IBM, Maersk bring blockchain to cargo shipping
- Maersk and IBM will soon begin using blockchain to establish a shared, unalterable record of shipping transactions, a Maersk press release reported Tuesday.
- Blockchain will not only power the new platform, but also facilitate the deployment of other cloud-based and open source technologies, including AI, IoT and analytics, in order to enable the more rapid and accurate movement and tracking of goods across international borders.
- Singapore and Peruvian Customs, respectively, are currently considering collaborating with the platform to facilitate trade flows and enhance supply chain security. APM Terminals and PSA International intend to use it to enrich port collaboration and improve terminal planning.
Supply chain applications are providing many of the first definitive, productive blockchain applications in business — and, perhaps more importantly, paving the path for future ones, including multiledger systems and identity tools.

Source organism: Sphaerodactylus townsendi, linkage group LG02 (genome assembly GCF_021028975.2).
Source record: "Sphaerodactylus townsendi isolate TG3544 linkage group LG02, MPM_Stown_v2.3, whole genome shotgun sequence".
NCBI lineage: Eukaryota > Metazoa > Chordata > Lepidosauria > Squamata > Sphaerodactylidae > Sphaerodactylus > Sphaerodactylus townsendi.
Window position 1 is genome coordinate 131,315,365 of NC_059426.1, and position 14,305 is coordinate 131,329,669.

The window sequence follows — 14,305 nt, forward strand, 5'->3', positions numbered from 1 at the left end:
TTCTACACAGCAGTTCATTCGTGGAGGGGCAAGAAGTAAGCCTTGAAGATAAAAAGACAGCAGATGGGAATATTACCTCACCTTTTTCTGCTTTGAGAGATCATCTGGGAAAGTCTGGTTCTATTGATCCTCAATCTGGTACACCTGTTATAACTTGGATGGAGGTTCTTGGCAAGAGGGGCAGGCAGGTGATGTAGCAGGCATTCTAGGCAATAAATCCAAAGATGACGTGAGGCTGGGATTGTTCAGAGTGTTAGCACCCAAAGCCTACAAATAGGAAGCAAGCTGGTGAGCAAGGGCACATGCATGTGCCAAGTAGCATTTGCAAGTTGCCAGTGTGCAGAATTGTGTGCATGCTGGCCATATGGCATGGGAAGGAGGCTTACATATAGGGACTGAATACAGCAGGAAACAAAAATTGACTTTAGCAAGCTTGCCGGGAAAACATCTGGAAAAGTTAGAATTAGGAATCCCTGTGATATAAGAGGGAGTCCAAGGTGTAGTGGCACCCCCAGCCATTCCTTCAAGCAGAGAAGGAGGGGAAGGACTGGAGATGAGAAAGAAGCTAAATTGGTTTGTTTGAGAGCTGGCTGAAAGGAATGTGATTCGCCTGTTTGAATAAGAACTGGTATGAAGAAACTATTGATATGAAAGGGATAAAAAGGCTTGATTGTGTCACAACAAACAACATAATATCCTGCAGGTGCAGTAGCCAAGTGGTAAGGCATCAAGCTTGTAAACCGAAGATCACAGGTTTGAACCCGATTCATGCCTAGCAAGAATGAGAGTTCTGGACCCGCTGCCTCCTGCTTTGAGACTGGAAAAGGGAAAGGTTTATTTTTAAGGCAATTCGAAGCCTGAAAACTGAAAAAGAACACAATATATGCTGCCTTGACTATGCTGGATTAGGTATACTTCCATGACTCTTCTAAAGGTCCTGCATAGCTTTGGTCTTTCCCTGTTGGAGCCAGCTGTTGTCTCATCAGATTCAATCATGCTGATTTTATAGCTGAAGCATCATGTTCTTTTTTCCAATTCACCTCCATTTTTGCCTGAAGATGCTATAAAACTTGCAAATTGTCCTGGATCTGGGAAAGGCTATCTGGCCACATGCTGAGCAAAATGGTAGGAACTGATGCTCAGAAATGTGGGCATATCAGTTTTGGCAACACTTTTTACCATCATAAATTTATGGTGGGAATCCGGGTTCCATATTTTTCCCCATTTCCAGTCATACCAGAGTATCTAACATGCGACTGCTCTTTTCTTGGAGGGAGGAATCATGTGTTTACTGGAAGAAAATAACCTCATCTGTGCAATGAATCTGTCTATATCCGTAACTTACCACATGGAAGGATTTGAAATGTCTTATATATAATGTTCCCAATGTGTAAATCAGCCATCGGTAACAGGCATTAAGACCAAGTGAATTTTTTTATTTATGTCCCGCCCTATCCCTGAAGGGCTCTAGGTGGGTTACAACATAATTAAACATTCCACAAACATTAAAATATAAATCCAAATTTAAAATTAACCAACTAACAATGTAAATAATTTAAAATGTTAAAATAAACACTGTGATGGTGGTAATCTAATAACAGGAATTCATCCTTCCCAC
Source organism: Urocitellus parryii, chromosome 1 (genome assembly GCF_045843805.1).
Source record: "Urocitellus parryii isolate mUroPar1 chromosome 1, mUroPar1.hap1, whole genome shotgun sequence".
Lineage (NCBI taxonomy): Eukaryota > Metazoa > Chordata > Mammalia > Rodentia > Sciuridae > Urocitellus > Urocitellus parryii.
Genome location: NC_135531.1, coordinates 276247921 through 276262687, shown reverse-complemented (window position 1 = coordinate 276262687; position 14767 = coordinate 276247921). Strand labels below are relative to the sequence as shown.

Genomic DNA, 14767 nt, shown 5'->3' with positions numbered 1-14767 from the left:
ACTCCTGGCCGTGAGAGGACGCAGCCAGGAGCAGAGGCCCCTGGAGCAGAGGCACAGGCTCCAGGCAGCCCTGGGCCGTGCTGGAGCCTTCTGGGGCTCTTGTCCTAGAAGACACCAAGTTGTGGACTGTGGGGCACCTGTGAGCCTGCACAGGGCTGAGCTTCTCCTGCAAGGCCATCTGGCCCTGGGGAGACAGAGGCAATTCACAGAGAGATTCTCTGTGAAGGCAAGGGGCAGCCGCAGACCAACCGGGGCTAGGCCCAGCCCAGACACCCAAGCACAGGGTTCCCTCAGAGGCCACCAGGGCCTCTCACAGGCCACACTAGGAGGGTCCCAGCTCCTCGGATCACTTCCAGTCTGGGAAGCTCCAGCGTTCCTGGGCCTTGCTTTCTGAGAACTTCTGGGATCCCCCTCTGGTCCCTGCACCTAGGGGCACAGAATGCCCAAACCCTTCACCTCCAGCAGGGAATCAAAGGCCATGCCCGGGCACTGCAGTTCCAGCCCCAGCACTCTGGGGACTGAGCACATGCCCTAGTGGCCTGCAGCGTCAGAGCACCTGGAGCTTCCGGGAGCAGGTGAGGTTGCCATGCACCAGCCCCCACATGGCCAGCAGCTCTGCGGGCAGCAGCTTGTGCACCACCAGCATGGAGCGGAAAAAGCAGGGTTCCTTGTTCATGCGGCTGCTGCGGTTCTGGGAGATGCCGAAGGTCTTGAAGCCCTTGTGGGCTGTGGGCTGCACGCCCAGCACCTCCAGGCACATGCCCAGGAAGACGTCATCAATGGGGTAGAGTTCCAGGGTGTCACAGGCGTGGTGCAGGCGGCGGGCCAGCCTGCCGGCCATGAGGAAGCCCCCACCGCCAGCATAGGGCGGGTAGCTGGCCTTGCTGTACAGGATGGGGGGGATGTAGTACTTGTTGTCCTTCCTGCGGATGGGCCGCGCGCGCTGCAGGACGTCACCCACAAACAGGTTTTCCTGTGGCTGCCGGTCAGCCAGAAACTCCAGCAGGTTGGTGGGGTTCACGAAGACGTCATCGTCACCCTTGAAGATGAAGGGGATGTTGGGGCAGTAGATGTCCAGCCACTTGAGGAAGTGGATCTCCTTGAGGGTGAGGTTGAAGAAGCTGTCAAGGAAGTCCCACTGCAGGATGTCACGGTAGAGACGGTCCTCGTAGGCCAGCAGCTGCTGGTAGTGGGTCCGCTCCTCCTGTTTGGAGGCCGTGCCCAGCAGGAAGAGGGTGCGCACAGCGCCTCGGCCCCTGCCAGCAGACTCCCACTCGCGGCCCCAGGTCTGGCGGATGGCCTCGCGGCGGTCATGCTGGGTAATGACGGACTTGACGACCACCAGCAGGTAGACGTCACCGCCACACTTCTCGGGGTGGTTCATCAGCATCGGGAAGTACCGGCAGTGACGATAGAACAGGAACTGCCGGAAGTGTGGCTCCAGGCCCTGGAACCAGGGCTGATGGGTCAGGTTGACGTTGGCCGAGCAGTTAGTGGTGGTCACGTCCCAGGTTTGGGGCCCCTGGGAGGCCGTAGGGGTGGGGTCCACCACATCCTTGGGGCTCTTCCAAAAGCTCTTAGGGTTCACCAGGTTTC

IBM has established itself as the strongest blockchain player and is wasting no time beefing up its credentials. Though originally announced in March, the Maersk-IBM partnership is at last ready to launch.
With roughly 200 transactions occurring per shipment, the introduction of blockchain technology as a simplifying agent is ideal for the shipping industry and reflected by the technology's surge in recognition. Its already being used within the food industry to better traceability, combat contamination and offer customers product information.
This pairing is the culmination of nearly two years planning for IBM-Maersk to simplify required transactions and analyze challenges facing the shipping industry.
"As respective leaders in their industries, IBM and Maersk have a long history of teaming up to apply the latest technologies to address challenges, so it is logical that we would pursue this together," Ramesh Gopinath, VP of Blockchain Solutions at IBM told Supply Chain Dive.
"There’s a ton of waste, friction and delay in the industry overall, and we thought that if we could reduce the amount with technologies, including blockchain, it would be beneficial on a broad scale."
He compared tracking containers to consumers tracking packages of products purchased online.
"The global shipping industry transports over $4 trillion worth of goods annually, and we believe that applying blockchain and other technologies will transform the industry and potentially lead to billions of dollars of value created," Gopinath said.